Majors’ suit shuts down Netcaster goes offline as MPAA, others file complaint

Until Thursday, David Simon was only trying to create a way for his two kids to watch “Pokemon” online.

But these days, hell hath no fury like a Hollywood content provider who thinks his copyrights have been messed with. Twelve motion picture and entertainment companies sued the e-trepreneur and his Web venture, charging the Netcaster with copyright infringement after he posted hours of recorded primetime television programming online for free.

The complaint against Simon, filed in U.S. District Court in Los Angeles, alleges that the company copies and displays TV programs and films on the Web without authorization. The complaint also charges the defendant with trademark infringement, unfair competition and violation of cable television laws.

According to the complaint, illegally copies TV programs through the unlawful use of a Los Angeles area cable TV signal. The copies are then available to anyone with Internet access. The company, which billed itself as a virtual VCR, claimed to get 1 million hits a day at its site and to have more than 50,000 active users.

Agoura Hills, Calif.-based Simon shut down late Thursday, offering only an e-mail address and an apology.

“I created this site for my kids,” Simon told Daily Variety. “I had no idea there was an issue. I don’t want to fight the MPAA. I’m scared to death. I’m one guy with two kids and a small Web site.”

The MPAA, which is coordinating the litigation for its members, views the company’s actions as a serious threat. An MPAA spokeswoman likened the case to the suit against Canadian venture, earlier this year. That site allowed users to watch 17 TV stations via the Web, including four in Buffalo, N.Y., before being forced to close its doors.

As of Thursday, however, Simon said he had not been served by the suit, yet had lawyers calling who were willing to represent him. “Everyone has called me today but the MPAA,” he said. “Nobody has contacted me.”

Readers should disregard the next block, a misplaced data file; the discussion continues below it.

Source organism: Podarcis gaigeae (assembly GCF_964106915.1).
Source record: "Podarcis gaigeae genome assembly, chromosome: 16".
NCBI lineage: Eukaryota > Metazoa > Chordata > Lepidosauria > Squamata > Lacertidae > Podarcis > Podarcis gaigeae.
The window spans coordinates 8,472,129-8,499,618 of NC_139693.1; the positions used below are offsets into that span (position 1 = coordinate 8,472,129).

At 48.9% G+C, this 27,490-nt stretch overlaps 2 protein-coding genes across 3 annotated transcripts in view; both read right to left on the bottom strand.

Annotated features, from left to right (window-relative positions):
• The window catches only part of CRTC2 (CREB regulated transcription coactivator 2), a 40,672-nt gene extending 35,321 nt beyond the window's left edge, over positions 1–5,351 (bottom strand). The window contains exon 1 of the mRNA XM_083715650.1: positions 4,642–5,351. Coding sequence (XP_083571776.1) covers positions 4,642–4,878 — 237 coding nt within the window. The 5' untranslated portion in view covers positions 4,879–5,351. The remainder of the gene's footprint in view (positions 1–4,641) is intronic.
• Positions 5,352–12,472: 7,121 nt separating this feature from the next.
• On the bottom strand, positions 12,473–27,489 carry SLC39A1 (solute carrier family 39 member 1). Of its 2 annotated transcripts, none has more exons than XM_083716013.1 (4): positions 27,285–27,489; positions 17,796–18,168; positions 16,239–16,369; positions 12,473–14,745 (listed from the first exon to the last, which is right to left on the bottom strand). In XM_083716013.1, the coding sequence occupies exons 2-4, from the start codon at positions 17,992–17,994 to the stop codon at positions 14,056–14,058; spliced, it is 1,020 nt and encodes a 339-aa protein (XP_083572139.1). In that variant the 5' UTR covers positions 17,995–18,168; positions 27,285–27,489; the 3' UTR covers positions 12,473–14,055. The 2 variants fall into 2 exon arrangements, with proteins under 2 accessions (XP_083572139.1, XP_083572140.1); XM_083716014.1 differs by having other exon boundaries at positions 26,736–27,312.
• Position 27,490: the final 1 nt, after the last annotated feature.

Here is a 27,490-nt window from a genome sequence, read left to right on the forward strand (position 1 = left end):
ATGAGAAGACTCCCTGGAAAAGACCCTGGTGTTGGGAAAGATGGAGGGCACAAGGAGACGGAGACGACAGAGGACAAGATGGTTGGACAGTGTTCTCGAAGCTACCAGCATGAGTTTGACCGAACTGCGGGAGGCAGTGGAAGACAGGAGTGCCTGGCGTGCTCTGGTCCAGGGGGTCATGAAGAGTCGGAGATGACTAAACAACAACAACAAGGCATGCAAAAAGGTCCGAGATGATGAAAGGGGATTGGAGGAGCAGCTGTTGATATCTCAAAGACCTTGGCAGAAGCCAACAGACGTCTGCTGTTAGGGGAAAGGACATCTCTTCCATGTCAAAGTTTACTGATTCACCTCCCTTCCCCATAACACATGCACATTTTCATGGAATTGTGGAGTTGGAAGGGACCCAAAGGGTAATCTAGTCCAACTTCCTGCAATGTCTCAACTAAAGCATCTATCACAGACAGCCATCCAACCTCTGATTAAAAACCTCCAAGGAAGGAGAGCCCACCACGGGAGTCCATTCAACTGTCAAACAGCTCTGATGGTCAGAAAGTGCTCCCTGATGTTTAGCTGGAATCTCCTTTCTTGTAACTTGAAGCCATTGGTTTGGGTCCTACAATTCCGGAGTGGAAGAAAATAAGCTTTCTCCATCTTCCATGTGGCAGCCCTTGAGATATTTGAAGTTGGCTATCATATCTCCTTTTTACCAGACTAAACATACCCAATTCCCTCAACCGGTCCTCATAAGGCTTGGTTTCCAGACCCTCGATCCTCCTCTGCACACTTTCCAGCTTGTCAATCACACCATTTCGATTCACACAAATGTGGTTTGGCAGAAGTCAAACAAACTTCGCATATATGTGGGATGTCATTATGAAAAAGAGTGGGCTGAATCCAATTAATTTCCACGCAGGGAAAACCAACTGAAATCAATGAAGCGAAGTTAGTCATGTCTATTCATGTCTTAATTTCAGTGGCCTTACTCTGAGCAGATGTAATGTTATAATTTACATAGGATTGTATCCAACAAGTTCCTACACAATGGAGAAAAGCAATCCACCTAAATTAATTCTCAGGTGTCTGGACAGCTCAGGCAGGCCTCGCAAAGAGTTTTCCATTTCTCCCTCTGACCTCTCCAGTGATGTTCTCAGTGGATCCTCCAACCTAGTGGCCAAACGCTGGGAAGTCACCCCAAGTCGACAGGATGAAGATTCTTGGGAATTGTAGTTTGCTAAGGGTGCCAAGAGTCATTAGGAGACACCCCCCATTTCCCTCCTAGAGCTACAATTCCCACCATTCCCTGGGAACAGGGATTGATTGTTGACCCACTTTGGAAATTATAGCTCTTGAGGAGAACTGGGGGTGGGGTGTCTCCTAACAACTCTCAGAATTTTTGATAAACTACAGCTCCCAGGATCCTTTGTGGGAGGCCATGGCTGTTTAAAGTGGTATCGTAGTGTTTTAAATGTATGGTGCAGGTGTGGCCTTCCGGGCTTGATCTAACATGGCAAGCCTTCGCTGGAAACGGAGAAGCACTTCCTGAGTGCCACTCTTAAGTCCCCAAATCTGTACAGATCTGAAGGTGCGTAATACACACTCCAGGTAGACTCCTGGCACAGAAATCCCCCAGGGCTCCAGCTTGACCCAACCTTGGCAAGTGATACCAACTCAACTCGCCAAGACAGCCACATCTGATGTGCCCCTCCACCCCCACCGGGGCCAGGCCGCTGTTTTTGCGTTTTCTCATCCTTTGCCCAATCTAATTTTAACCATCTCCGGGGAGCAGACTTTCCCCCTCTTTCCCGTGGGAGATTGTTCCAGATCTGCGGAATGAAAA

The filed complaint states “defendants have admitted that their lawyers advised them that their actions were… ‘completely legal'” and that the company’s business plan brags “The beauty of this business is that we have zero cost of content for the Web site.”

However, Simon said he has no lawyers and that he, alone, is the company. He also claims site never made money and, in fact, is a loser. Simon recorded mostly children’s programming off of public TV and cable broadcasts, posting it on the Web. Site never streamed the programs live as iCraveTV did.

The involved studios are seeking an injunction against RecordTV to halt the copying and performances of their films and television programs.

In announcing the action, Jack Valenti, prexy and CEO of the Motion Picture Association of America, issued this statement:

“David Simon, willingly and knowingly, has built a business based on offering its customers access to valuable stolen property. One hundred percent of the profits are made from offering popular television programs and movies that RecordTV has obtained no right to copy or display or have any part in distributing.”

The plaintiffs included in the complaint are MGM, Disney, Fox, Columbia, Columbia TriStar TV, ELP Communications, Paramount, Universal and Warner Bros. The plaintiffs are represented by Robert Schwartz of O’Melveny & Myers.

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